An In-Depth Tutorial for Using a Light Meter to Find Your Camera's Exposure Latitude
This is a guest post by cinematographer Angelo Lorenzo.
Maybe you’re an army-of-one indie director. Maybe you’re a cinematographer who has decided to step up your game or reinforce your fundamentals. Whatever the case may be, the cornerstone of video capture is the control of the light that hits your lens and knowing the limitations of your recording system: the camera.
Your eyes don’t see light the way a camera does. You need a measuring tool — a light meter — to analyze a scene objectively. If you’ve never used a light meter or you’ve slid back into the comfort of judging an image through the video monitor, Able Cine has produced a video on basic light meter usage that you can take a peek at.
The other half of the battle, after you know how to measure light, is knowing the camera’s limitations in recording that light. Exposure latitude is the range of light that a camera records and reproduces on the screen, from pure black to pure white. It can guide a number of practical and creative decisions for a production: from shaping the rental list of grip and lighting equipment to setting realistic expectations on color grading and final output.
Don’t know your camera’s limitations? Experimenting with a new in-camera gamma curve or picture style? Renting a camera you haven’t used before? You’ll want to run this test to see where you stand with exposure latitude.
What you’ll need to test exposure latitude:
- A lens capable of f/2.8 to f/22. This is purely for convenience as you can test 6 full stops of latitude at a time.
- A spot meter.
- An 18% gray card.
- Adequate lighting of any kind; A 650w fixture should do the trick if you have it hooked up to a Variac or have some scrims handy.
- An editing program that has an IRE scope or a field monitor that has an IRE scope built-in. Adobe Premiere Pro is used in these screenshots.
Set your camera to its base sensitivity and your preferred shutter speed. This usually means a setting of 100 ISO or 0 db for sensitivity, and 1/50th of a second or 180 degrees for the shutter speed. Make sure to set your spot meter to aperture priority and dial in matching ISO and shutter settings. If your camera uses db for sensitivity and you don’t know the base ISO rating, this article will cover a way to reverse engineer that information with a meter reading further down.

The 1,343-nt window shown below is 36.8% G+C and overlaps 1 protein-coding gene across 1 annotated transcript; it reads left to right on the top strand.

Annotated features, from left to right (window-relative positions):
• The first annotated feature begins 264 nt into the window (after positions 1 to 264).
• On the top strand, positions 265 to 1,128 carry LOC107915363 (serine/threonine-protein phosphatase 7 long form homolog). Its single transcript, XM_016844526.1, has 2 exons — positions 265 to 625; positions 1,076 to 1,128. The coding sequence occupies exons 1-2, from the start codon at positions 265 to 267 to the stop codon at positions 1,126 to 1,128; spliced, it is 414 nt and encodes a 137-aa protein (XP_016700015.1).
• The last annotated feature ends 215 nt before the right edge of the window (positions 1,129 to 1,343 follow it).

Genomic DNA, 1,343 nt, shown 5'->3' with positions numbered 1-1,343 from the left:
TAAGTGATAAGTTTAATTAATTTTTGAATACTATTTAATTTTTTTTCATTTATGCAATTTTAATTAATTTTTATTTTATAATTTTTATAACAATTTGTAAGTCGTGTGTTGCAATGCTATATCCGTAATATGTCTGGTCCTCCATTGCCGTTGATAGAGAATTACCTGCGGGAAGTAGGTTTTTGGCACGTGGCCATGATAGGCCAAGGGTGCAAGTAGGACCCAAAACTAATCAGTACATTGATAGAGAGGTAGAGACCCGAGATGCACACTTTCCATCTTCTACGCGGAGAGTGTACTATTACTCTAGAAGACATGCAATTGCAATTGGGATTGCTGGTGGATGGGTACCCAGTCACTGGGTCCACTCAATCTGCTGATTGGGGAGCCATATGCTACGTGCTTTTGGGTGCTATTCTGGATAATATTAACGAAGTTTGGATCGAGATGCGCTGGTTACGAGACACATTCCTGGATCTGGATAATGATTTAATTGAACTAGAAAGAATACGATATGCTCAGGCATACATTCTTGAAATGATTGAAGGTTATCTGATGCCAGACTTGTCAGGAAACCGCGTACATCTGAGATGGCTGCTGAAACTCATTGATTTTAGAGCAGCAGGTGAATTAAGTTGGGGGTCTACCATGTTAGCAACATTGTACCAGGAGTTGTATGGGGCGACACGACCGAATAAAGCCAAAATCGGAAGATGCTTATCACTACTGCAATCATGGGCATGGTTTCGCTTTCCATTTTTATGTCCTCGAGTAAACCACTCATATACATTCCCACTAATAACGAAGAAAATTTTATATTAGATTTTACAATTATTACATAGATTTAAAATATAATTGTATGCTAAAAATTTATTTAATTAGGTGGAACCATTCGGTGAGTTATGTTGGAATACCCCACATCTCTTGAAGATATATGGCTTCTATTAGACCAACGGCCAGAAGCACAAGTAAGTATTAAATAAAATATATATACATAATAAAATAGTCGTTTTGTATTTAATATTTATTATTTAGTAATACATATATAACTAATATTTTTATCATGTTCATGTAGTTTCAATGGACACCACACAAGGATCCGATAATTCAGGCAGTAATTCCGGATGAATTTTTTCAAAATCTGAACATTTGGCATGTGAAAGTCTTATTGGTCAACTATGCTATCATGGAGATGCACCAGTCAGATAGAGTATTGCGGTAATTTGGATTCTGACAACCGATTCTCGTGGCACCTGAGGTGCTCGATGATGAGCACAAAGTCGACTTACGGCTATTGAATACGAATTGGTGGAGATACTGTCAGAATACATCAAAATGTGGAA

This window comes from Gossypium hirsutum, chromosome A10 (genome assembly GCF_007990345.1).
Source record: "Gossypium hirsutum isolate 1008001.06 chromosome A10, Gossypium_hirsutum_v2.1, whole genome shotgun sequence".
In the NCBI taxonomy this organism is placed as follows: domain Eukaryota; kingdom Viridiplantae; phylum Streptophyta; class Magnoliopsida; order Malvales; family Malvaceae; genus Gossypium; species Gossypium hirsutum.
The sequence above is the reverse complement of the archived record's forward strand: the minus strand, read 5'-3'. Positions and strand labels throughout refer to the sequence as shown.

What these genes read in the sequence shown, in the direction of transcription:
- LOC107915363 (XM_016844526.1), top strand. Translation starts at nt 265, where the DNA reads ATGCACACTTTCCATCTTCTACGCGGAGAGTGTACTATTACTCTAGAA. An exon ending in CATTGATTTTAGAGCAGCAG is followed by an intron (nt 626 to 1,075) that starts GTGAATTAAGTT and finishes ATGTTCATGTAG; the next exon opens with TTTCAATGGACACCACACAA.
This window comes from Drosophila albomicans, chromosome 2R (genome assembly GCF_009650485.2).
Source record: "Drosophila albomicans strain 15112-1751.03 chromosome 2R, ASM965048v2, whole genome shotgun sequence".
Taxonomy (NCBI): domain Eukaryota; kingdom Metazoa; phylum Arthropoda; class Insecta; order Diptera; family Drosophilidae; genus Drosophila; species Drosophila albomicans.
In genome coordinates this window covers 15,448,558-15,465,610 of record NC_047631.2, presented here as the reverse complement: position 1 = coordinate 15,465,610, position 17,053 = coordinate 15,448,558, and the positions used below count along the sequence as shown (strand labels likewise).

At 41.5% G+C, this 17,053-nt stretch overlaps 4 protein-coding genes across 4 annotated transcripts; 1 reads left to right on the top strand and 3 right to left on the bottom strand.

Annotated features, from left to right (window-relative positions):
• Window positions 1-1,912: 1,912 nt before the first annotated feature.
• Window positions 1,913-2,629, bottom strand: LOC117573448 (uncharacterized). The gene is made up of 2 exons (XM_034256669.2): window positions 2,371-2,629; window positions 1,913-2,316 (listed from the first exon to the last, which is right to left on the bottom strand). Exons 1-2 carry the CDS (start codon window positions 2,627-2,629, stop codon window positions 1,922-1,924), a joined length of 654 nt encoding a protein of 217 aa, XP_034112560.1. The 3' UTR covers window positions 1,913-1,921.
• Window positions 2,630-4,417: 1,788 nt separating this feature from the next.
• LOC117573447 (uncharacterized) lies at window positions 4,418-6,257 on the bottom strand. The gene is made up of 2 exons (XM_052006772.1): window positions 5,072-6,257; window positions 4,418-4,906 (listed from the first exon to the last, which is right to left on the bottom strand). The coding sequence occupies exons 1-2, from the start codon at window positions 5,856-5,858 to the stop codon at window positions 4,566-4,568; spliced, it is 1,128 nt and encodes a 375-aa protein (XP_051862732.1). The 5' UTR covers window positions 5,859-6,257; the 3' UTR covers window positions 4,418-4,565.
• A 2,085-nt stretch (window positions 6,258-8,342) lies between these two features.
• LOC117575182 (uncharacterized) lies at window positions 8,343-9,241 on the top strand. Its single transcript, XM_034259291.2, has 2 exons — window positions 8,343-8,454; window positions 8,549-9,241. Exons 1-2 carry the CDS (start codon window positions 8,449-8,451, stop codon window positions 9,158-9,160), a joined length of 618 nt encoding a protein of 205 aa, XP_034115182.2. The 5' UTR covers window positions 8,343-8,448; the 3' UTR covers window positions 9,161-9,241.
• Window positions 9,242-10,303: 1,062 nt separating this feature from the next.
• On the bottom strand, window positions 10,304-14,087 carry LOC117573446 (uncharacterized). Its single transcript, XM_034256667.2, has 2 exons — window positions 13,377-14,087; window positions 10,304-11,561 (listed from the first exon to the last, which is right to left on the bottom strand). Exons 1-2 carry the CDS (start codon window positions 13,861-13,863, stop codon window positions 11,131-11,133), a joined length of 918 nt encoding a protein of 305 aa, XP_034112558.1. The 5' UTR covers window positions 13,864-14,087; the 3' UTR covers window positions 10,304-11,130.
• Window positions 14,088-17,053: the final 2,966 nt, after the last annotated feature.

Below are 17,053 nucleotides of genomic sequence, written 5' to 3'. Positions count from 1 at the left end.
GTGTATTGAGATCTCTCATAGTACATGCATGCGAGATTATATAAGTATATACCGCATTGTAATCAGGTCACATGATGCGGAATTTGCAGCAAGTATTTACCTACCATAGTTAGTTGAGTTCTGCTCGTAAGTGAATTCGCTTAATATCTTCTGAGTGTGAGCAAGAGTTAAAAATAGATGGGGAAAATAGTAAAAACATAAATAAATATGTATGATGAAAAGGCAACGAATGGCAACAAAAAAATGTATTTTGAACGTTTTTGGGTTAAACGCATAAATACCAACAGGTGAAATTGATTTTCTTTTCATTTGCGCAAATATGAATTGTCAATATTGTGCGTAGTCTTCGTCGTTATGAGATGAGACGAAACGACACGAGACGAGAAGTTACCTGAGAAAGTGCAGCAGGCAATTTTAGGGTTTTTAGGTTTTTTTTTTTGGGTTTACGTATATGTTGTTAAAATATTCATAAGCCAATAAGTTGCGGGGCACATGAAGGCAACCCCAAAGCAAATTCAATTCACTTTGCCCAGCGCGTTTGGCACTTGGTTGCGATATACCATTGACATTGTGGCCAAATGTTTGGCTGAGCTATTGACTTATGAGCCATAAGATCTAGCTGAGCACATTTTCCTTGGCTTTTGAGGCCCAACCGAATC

Set your gray card on a stand and position your lighting so that it evenly lights the gray card. For the next step, your spot meter should read as close to f/22 as possible.
Set your camera to f/22. If you have a field monitor with a built-in IRE scope, you should notice that your gray card creates a line on the scope at 50 IRE. Begin to open your lens up until your gray card creates a line at 100 IRE. The number of stops between f/22 and the f-stop that reads 100 IRE is your upper latitude limit – the amount of detail you can capture before the highlights blow. Note down the number of stops before you continue.
Adjust or dim the light until your spot meter reading on the gray card reaches f/2.8. Set your lens to f/2.8 and repeat the process by closing your lens until the IRE scope reads 0 IRE. The number of stops between f/2.8 and the f-stop that reads 0 IRE is your lower latitude limit – the amount of detail you can capture before detail is crushed to black.
If you’re not lucky enough to have a field monitor with the built-in IRE scope, or to be doing these tests at a rental house that has one available, the next best solution is to use the IRE scope in your NLE (seen above). Set up the latitude test as described above but record it, pausing for a second or two after each 1/3 stop lens adjustment. This will allow you to count how many stops you’ve opened or closed when you watch playback. You should record one video opening your lens and a second video closing your lens.
In Adobe Premiere Pro1 for example, place your footage into a timeline. As you play back your footage place a marker on the timeline every time the lens is adjusted 1/3 stop. Open your reference monitor and set video output from “Composite Video” to “YC Waveform”. As you shuttle between each marker, the line on the IRE scope will also rise or fall accordingly. As the line reaches 100 IRE and 0 IRE, you can count the number of markers to figure out your upper and lower latitude limits; this is why you should record two separate videos for your upper and lower limit testing.
That’s it, you’re done! Testing my Canon 5D Mark II with Technicolor’s Cinestyle, for example, gave me the results of 3 1/3 stops of upper latitude and 5 1/3 stops lower latitude. This test also revealed a particular quirk of Technicolor’s Cinestyle: it crushes black detail at around 8 IRE rather than 0 IRE.
Going back to cameras that use db for sensitivity, finding their base ISO with the above setup is fairly easy. Set your camera to 0 db, whatever shutter speed you prefer and a modest aperture of f/4. Adjust your lighting until you create a line at 50 IRE on your IRE scope. Take your spot meter, set you shutter speed to match and take a reading from your gray card. Adjust the ISO on the spot meter until it reaches the equivalent aperture of f/4 – this ISO setting is your native ISO. Testing a Panasonic HPX500 gave me the correct base ISO of 640.
Knowing your camera’s exposure latitude and, to a further extent, trusting your light meter along with it will result in more finessed exposure settings that are more consistent setup-to-setup.
Angelo Lorenzo is a Los Angeles based cinematographer and camera operator that has worked on a number of commercial, music video, and film sets. When he’s not on set, he’s readying the launch of Films For Us, a platform that allows filmmakers to sell their films and shorts while blogging and connecting with their audience.
- Ed. Note: as of this post, you have six days left to get 50% off Premiere Pro if you’re an Avid or Apple editor. [↩]